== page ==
Big Lots Recalls Portable Ceramic Space Heaters Due To Fire, Electric Shock Hazard

Name of Product: Portable Space Heater and Portable Oscillating Space Heater

Units: About 70,500

Importer: Big Lots, of Columbus, Ohio

Hazard: The heaters can overheat and melt, posing a fire or electric shock hazard.

Incidents/Injuries: Big Lots has received four reports of the product overheating and melting. There are no reports of injury, fire or property damage.

Description: This recall is of two models of 1500 watt Climate Keeper ceramic heaters. Both models have a fan, two dials on top, a wire mesh panel in front and the name “Climate Keeper” and a label on the bottom with the model number and ETL 3130679. Model #FH107A has grey plastic housing. Model #PTC-902T is an oscillating heater with silver-grey plastic housing, a molded handle on top of the heater and a small extra button between the two dials which controls the oscillation.

Sold exclusively at: Big Lots stores nationwide from September 2010 through March 2012 for about $20 for Model #FH107A and $25 for Model #PTC-902T.

Manufactured in: China

Remedy: Consumers should stop using the recalled product immediately and return it to a Big Lots store for a full refund.

Consumer Contact: For additional information, contact Big Lots toll-free at (866) 244-5687 between 9 a.m. through 5 p.m. ET Monday through Friday, or visit the firm’s website at


Please feel free to contact me if you have a personal injury or wrongful death or products liability matter that you would like to discuss.  I’ll be happy to see if I can give you a hand.

Frigidaire Gas Range Recalled Due to Fire Hazard, Sold Exclusively at Lowe’s Stores

A new products liability warning from the federal government about portable space heaters that have a potential for causing personal injury or wrongful death:

Name of Product: Frigidaire Self-Clean Gas Range

Units: About 185

Manufacturer: Frigidaire, of Charlotte, N.C.

Hazard: There can be a delayed ignition on the bake/broil features of the oven, posing a fire hazard.

Incidents/Injuries: One incident was reported. No injuries or damage have been reported.

Description: This recall for inspection and/or repair involves Frigidaire Gas Ranges Model # LGGF3043KFM with serial numbers within the following range: VF20457216 to VF20457555. The model and serial numbers are located near the base of the range just below the bottom right portion of the oven door. This gas range has five burners, stainless steel exterior and Frigidaire nameplate centered on the lower part of the oven door.

Sold Exclusively at: Lowe’s stores from February 2012 through March 2012 for between $800 and $1,000.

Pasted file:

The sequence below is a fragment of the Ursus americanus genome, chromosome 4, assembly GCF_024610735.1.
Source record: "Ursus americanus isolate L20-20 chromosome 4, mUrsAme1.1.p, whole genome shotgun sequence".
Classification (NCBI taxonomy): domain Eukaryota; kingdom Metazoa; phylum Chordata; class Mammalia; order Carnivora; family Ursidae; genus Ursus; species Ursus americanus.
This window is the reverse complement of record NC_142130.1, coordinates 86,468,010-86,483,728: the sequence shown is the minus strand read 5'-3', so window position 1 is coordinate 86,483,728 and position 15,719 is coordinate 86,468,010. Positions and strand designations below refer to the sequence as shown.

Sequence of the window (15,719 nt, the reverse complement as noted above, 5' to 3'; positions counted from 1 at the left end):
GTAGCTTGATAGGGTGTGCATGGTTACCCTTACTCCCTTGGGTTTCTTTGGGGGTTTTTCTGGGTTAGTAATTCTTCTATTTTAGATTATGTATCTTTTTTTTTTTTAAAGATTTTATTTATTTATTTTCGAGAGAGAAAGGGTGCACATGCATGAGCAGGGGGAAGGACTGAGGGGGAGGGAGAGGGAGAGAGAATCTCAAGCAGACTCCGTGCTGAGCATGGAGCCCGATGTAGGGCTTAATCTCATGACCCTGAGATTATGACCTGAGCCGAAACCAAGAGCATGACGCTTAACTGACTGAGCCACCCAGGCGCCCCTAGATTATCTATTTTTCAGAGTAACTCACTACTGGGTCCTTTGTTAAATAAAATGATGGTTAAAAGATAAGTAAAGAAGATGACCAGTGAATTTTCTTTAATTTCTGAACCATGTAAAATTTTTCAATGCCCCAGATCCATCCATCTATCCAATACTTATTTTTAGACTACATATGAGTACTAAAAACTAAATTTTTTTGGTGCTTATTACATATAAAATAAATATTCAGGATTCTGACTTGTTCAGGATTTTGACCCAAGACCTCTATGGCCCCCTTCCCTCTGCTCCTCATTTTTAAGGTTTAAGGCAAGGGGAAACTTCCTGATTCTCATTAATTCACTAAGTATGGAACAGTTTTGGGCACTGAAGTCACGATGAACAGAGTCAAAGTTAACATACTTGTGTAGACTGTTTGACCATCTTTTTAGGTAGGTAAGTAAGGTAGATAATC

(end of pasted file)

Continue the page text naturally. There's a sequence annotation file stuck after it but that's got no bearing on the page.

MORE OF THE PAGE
Manufactured in: United States

Remedy: Consumers with the recalled model and serial numbers should stop using the bake and broil functions immediately and contact Frigidaire. Frigidaire will provide information about an inspection and arrange for a free in-home service and repair if necessary.

Consumer Contact: For additional information, contact Frigidaire toll free at (888) 360-8556 between 9 a.m. and 5 p.m. ET Monday through Friday or visit the firm’s website at


Prosecutorial Liability For Wrongful Prosecutions

On June 15, 2012, in Vania Minor v. State of Iowa the Iowa Supreme Court issued a decision clarifying the law regarding social workers’ liability for improper DHS investigations and the like.  Basically, the Iowa Supreme Court made it nearly impossible to do so.  But that follows a general trend — It’s awfully difficult, sometimes impossible, to sue government workers for this, that, and the other thing.  That makes sense when you think about it.  People are always unhappy with the government.  If every government worker was wide-open to liability for every decision that worker made, the government’s entire mechanism would grind to a halt.

One area of law that the court mentioned in its Minor decision was the potential civil rights liability of prosecutors for wrongful prosecutions against innocent people.  In an earlier post I discussed law enforcement’s liability in such situations.  It’s even more difficult to sue a prosecutor for a wrongful prosecution because prosecutors are generally completely immune from such claims.

For example, prosecutors are entitled to absolute immunity from civil liability when they perform functions “intimately associated with the judicial phase of the criminal process.”  Thus, a prosecutor has absolute immunity in initiating a prosecution and in presenting the State’s case. Acts falling within this function include the preparing and filing of trial information and motions.   Such acts also include decisions not to prosecute, decisions to defer prosecution, recommendations that criminal defendants pay court costs when prosecutions are dismissed or deferred, and for the training, supervision, and control of another prosecutor.